• Hi Kathy. I hope your fabric should be with you soon. What a long journey that must have been for your daughter – but I do envy her with two weeks in Italy. I loved it in Florence and hope to go back to visit other parts of Italy soon.

  5. Rose, It took me a while to see how the different layouts
    could be the same quilt (lol)
    There both so different. I think the first image looks more complicated.
    Thank you for always showing very good tutorials.
    Glad you had a nice time in Malta, looking forward to photos.

    • Hi Mary. That is one of the advantages of having EQ7 – I can look at alternative layouts far more easily now than when I had to lay out blocks on my kitchen floor to try out layouts!

  6. This is a good block and I would like to the first alternative. I think it makes a lovely design.

    • Thanks, Isabel. Isn’t it amazing how different the layouts look even though it’s the same block.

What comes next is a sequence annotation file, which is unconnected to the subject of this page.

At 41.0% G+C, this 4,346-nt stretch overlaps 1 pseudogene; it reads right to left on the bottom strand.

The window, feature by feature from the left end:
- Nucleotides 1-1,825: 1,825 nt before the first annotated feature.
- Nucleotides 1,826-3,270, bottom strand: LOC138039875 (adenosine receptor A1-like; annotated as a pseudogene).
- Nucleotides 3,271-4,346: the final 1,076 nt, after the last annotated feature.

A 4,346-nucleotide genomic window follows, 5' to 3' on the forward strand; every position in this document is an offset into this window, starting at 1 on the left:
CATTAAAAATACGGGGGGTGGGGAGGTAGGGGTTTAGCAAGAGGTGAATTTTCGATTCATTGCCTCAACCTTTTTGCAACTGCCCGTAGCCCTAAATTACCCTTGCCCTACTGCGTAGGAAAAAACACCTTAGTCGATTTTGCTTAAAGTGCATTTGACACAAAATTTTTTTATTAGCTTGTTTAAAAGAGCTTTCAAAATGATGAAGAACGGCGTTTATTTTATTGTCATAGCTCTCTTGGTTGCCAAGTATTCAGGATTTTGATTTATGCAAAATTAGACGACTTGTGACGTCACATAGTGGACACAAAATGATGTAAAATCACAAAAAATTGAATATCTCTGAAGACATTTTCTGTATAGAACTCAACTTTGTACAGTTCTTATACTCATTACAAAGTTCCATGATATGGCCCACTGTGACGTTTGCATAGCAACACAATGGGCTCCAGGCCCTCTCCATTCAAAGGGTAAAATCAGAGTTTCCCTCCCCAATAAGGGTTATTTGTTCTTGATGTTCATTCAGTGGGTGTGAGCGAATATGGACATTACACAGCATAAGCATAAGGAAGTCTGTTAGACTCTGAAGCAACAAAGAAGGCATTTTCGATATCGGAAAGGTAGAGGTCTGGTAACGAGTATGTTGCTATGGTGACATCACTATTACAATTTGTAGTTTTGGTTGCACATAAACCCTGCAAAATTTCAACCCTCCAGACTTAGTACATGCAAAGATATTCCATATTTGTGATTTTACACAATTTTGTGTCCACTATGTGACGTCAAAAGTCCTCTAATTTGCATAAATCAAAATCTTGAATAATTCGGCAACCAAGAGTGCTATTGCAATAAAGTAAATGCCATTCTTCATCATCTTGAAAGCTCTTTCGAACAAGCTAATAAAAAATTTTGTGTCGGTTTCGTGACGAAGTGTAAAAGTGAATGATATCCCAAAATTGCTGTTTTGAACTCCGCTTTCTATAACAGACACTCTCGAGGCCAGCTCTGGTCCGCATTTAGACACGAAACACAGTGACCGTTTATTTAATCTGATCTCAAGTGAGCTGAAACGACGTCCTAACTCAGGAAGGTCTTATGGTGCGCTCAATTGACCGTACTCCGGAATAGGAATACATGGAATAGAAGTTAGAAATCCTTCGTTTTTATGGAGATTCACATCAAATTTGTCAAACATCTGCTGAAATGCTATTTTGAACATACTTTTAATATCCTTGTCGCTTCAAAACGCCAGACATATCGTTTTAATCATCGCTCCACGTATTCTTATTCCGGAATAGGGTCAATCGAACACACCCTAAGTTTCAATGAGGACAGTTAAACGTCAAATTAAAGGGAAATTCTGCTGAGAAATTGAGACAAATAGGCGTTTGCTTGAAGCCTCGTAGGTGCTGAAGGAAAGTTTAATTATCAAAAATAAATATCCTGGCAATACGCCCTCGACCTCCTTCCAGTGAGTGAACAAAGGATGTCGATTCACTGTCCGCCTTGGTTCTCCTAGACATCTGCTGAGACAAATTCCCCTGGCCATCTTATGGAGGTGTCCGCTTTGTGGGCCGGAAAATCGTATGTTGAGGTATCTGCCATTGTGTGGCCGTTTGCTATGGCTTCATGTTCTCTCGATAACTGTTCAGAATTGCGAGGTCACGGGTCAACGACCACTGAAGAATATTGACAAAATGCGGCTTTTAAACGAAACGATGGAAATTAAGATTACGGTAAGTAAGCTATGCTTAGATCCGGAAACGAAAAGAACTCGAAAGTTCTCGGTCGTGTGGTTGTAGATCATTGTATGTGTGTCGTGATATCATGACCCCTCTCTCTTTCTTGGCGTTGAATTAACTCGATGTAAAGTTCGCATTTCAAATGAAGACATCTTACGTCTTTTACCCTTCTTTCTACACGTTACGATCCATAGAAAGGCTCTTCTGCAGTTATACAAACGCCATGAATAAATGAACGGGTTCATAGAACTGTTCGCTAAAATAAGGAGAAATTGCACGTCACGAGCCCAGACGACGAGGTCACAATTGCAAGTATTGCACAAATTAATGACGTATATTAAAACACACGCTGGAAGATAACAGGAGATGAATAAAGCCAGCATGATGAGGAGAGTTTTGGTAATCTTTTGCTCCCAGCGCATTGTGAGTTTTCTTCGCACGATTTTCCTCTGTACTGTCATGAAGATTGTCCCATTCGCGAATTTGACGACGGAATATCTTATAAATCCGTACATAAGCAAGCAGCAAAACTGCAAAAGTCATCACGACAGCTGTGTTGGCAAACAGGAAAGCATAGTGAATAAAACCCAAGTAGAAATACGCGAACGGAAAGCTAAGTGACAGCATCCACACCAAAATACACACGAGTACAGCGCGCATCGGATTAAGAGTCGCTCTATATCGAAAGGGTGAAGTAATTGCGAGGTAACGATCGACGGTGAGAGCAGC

7. Deb Ward says:

    love this pattern Rose!

  8. Maureen says:

    Hello Rose I am quite a beginner and love your patterns cant wait to get further on.

  9. Great grand ma Sheila xxx says:

    hi Rose another interesting block ,glad you had a nice time with your daughter in Gibralter ,are the Monkeys still playing around ?
    Henry James has put about 7 oz on in his first week a right little porker bless

    • Hi Sheila. Yes, we saw the monkeys on the rock – they stole one lady’s earring and no one dared to try and get it back! Sounds like Henry James is growing well.

  10. Love this pattern,the colour ways are endless.

  11. They look like Flying Geese Rose! I love geese and this has changed my mind about basket blocks!!

    Many thanks for the new insight into blocks that ‘have not’ appealed to me…

    • Hi Toni. I hadn’t expected that when I started making the blocks. Bit of a bonus there – I think that it looks a lot more complicated than it actually is.

      • Yes, isn’t that so true about putting blocks together, nice little surprises…keeps the patchwork interesting doesn’t it. There’s so much playing around to be had!

        • Hi Janine. I still feel surprised when I see how different quilts can look through rotations or colour changes. As you say, there’s always so many ways of looking at things.